Image 1: After dining in all 3-star restaurants in Paris and more than seventy 3-star places around the world in the past six years, I decided to re-experience one of our first few 3-star visits! Is my palate more developed now? Definitely. Am I more picky now? For sure. Do I have a high expectation? Very!

Image 2: Situated at Place des Vosges, this place is often visited by politicians as it is very close to the parliament. Not much has changed at this place. Comparing to the photos from last time, the entrance was exactly the same and even the trees seemed to be the same!

Image 3: It was a very quiet weekday lunch as they only had three bookings. We walked by the first dining room which was not in service.

Image 4: And we entered into the second room which was where we had our meal last time. The interior of the restaurant similarly remained unchanged and they still only had a 3-course a-la-carte option and only in French! The only change that I noticed so far was the increase in price.

Image 5: An amuse bouche of dried ham on bread came together with our glasses of Cristal 2004. The ham was chewy and the bread was tough. It was a terrible start and we were very concerned that this revisit will ruin our good memories of this place!

Image 6: This one was much better - a roll containing mozzarella, honey and basil. It was very delicate in such a way that I had trouble picking it up without crushing it!

Image 7:
Still the same boring bread selection - white or brown.

Image 8: While we were feeling a bit disappointed, there was actual one more amuse bouche, and of a decent portion too. Seared sweetbread on chorizo cream with pieces of chorizo and morel. The chorizo cream was very tasty and complemented with good texture from both sweetbread and morel. Regained some confidence of this place!

Image 9: Every course here was simply traditional cooking at its best, a complete opposite end from Gagnaire's complex approach where one course consists of multiple complex components! We ordered the same signature dishes as last time. For starter, sandwiched between thin sesame wafers was langoustine with curry sauce!

Image 10: The curry sauce was very mild where the freshness from the precisely cooked langoustine was still shining through. The paper thin crunch from the wafers was enjoyable leaving a nice hint of sesame flavour throughout. I have to say the same as what I said years ago, "perhaps the best langoustine dish ever"! And what a relief!

Image 11: The other signature starter was the lobster. A whole lobster tail resting on a layer of colourfully decorated tomato jello finished with a passion fruit sauce and rhubarb crisps garnish; a fruity variation from last time. As expected, the lobster was beautifully poached and though I wasn't sure about the sharpness of the passion fruit seeds, I loved every single bite of the lobster.

Image 12: Their signature main course was pieces of interlocking sea bass served on slices of artichokes. The luxurious touch of this dish was the generous amount of Osetra caviar swimming in a cream sauce. The fillet had a delicate flaky texture and the amazing part again was the natural seasoning that burst out from the caviar providing a taste of the sea. Impeccable! Truly delicious food and no wonder it has been on the menu for decades.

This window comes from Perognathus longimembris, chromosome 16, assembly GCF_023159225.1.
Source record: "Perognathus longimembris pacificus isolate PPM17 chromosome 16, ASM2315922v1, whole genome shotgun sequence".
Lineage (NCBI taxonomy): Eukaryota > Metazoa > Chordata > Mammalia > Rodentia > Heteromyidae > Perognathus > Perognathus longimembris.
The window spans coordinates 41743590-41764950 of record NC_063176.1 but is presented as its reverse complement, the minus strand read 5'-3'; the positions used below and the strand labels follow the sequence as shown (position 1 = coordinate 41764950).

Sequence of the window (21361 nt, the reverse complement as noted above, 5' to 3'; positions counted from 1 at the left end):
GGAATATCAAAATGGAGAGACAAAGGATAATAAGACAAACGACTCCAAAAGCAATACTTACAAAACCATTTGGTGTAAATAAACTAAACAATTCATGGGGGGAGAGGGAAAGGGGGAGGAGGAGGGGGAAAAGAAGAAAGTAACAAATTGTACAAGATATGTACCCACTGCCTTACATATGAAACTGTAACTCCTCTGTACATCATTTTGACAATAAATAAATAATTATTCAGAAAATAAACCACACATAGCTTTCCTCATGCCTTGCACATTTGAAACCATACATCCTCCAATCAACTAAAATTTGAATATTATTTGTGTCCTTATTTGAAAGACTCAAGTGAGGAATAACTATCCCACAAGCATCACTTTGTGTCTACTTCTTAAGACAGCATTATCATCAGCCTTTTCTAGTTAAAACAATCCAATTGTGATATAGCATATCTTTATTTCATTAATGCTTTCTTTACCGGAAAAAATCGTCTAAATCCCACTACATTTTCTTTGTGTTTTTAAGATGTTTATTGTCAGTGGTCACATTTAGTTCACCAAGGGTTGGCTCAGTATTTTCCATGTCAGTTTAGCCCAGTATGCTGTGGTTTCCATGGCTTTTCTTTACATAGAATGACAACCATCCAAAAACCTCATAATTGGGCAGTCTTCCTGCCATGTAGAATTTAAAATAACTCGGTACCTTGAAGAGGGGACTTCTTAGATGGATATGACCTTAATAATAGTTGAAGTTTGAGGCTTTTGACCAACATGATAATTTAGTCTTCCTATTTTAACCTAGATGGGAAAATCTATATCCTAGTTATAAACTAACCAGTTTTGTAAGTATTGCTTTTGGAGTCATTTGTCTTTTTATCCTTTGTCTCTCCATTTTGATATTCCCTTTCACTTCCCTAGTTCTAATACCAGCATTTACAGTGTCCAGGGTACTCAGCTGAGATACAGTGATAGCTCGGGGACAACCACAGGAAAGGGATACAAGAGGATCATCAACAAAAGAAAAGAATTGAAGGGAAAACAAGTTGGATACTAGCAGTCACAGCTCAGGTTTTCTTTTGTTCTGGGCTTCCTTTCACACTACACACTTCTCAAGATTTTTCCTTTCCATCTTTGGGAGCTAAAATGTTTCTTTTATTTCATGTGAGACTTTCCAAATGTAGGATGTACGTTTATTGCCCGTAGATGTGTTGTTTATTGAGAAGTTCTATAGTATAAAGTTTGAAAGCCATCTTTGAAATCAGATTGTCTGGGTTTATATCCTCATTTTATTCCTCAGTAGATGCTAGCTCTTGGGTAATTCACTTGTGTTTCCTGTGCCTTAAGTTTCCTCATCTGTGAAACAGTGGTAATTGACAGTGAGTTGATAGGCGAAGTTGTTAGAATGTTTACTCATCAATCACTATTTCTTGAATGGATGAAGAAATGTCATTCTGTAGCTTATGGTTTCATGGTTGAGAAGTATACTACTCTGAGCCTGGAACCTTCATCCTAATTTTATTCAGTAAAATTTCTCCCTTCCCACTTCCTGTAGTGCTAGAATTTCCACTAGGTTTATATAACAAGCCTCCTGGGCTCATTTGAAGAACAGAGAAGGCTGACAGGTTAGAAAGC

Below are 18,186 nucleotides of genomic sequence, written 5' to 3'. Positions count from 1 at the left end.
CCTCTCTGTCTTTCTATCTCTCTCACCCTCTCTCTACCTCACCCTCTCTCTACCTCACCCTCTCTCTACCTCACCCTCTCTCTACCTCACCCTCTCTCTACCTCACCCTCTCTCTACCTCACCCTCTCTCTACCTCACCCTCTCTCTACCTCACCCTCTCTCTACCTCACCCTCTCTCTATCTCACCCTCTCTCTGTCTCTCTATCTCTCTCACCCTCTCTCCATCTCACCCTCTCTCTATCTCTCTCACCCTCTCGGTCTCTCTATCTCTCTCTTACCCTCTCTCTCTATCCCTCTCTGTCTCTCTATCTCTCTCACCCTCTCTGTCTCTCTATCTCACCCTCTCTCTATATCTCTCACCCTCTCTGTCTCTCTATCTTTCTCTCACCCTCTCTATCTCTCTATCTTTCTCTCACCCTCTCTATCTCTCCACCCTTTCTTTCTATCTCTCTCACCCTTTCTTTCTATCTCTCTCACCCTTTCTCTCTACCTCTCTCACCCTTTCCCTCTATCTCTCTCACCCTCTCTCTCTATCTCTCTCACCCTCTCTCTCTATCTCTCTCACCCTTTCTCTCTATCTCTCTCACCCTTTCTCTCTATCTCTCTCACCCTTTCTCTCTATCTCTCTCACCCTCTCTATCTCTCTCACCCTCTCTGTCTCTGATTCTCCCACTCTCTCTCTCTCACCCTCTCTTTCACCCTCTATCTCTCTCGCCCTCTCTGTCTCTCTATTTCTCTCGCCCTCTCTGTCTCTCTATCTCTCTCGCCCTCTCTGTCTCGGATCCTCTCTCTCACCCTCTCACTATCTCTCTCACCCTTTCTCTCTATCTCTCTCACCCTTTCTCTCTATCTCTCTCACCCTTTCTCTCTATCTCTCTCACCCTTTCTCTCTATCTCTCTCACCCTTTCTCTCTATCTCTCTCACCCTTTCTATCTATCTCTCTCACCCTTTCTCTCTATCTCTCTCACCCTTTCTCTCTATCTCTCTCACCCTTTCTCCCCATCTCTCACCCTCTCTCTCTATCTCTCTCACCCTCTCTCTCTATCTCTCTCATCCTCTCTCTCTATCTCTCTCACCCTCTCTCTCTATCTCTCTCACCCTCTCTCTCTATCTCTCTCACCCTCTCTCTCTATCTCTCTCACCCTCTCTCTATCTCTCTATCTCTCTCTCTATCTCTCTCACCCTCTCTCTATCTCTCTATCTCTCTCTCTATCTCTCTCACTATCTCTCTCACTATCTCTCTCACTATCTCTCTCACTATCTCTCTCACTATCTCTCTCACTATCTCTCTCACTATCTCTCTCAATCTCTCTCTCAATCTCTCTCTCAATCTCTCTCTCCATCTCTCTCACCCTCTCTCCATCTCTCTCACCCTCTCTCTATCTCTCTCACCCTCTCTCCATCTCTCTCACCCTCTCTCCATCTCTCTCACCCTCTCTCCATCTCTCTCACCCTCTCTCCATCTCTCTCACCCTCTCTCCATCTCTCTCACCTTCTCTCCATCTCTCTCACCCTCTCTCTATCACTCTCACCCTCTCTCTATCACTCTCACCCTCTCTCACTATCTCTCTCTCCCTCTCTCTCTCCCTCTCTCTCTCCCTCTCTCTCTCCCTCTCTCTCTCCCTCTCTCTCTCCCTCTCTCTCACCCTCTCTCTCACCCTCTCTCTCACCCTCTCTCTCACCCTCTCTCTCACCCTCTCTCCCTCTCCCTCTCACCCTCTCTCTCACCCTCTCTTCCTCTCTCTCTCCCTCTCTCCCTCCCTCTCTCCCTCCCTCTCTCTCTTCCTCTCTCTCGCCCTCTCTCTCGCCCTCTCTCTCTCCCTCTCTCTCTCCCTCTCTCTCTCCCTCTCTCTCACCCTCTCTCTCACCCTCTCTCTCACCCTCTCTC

Image 13: Instead of ordering a jumbo piece of foie gras like last time, I took their suggestion of the meat of the day - a traditional course of Bresse chicken and morel. It was a big portion of chicken breast, moist meat accompanied by spongy morels soaked in a creamy mushroom sauce. Classic flavours are always a winning combination. A very satisfying main course.

Image 14: Not a long meal, just two courses, but delicious two courses. A sorbet before the dessert, lemon sorbet and red fruit.

Image 15: They recommended a popular dessert on the current menu, inside the two biscuits of praline meringue was almond cream accompanied by raspberries and strawberries on the side. Lucky that I took their suggestion as this was exactly my type of dessert - nutty, crunchy, airy, and not overly sweet. Excellent dessert!

Image 16: And of course, we had to order their magical chocolate cake. Without flour, cream, nor butter, just made with sabayon and chocolate! In the middle was a very light ganache that was not heavy at all and the thin chocolate crust... wow! A great ending to the meal and we felt the same satisfaction as we did six years ago!

Image 17: A traditional set of petits fours to conclude our revisit. Although the meal had a bumpy start, once the signature dishes arrived, it definitely brought sunshine onto the table. I wouldn't go as far as saying it is worth every single penny because food alone, 3-course for two, was about €600 and the total lunch bill was over €800! What I can say is if you have cash to spend, this is a place you can't miss.

Image 18: That was our two hour experience of old school French cooking in a magnificent 17th century town house. A meal truly about the food without any visual wonders to dazzle our eyes, and there was no need! I was very glad that we still enjoyed the same restaurant and the same courses as much as we did after all these years and after all our 3-star experiences. I guess this is what true classic is all about!

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  • Alan Spedding (cumbriafoodie)

    OMG….100 Euros for a starter and 110 for a main…..Can these prices ever be justified ? That`s a criminal offence , surely.

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